In a recent article in "Moskovskii komsomolets," Mikhail Rostovskii explored this theme, writing that Russia's oligarchic groups bend over backwards to show their loyalty to Putin in Russia. However, when they are abroad, they behave completely differently. He wrote that one government official, dismissed by Putin last year, caused a furor in Washington by giving an off-the-record talk "pouring dirt over Putin," but in Russia this "potential candidate for president avoids journalists like fire and [making] any incautious remarks."
"He was called 'Misha Dva Protsenta,' because his charge for his services as an official in the Finance Ministry was allegedly 2 percent of the value of what he was facilitating."

Reddaway believes that it's possible that "[Unified Energy System (EES) head] Anatolii Chubais might be one of the movers behind [Kasyanov's candidacy], because he is one of the few members of the old Yeltsin leadership who have, on occasion, taken a political stand. When, for example, [former Yukos head Mikhail] Khodorkovskii was arrested, Chubais tried to rally the oligarchs in protest, but found that he got very little support. So he gave up, at least openly."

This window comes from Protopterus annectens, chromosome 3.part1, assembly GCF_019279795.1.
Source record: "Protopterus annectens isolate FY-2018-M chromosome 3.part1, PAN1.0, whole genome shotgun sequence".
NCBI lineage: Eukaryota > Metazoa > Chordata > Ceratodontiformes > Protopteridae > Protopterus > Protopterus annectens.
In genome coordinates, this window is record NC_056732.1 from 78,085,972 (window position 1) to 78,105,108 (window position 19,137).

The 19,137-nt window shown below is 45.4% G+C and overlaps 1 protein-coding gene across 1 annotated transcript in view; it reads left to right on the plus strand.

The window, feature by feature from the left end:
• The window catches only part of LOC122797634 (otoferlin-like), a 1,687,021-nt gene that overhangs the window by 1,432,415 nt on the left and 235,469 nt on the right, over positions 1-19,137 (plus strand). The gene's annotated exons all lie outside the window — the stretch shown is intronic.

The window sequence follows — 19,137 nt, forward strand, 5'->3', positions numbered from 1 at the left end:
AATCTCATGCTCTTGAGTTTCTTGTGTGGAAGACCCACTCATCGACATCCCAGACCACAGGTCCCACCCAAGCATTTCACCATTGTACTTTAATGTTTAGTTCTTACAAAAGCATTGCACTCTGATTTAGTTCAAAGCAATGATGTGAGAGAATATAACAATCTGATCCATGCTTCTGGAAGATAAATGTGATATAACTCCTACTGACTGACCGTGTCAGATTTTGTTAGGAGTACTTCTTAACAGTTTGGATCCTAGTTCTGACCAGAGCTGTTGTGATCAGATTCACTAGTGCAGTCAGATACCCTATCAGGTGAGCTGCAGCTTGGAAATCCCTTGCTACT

Certainly, members of Chubais's party, the Union of Rightist Forces, have spoken highly of Kasyanov. In an interview with "Politicheskii zhurnal" on 5 April 2004, Boris Nemtsov noted that, while prime minister, Kasyanov "demonstrated his independence on a series of issues starting with the Nord Ost [Moscow theater hostage crisis] and ending with Yukos." The last time Kasyanov appeared in public was at a launch for former Prime Minister Yegor Gaidar's book, an appearance which sparked speculation that Kasyanov was ready to announce an alliance with the Union of Rightist Forces. However, in comments to Ren TV on 18 January, Kasyanov refused to confirm or deny that he even shared common political views with Gaidar. When asked whether Kasyanov has good relations with Gaidar, Anders Aslund of the Carnegie Endowment for International Peace, told RFE/RL that Kasyanov "has good relations with very many people, [but] he is rather trying to build a broad base than a narrow base." According to Aslund, Kasyanov "does not have a particular party alliance.... Probably he would like to start building a new party from the top rather than using one of the old parties."

Skillful Negotiator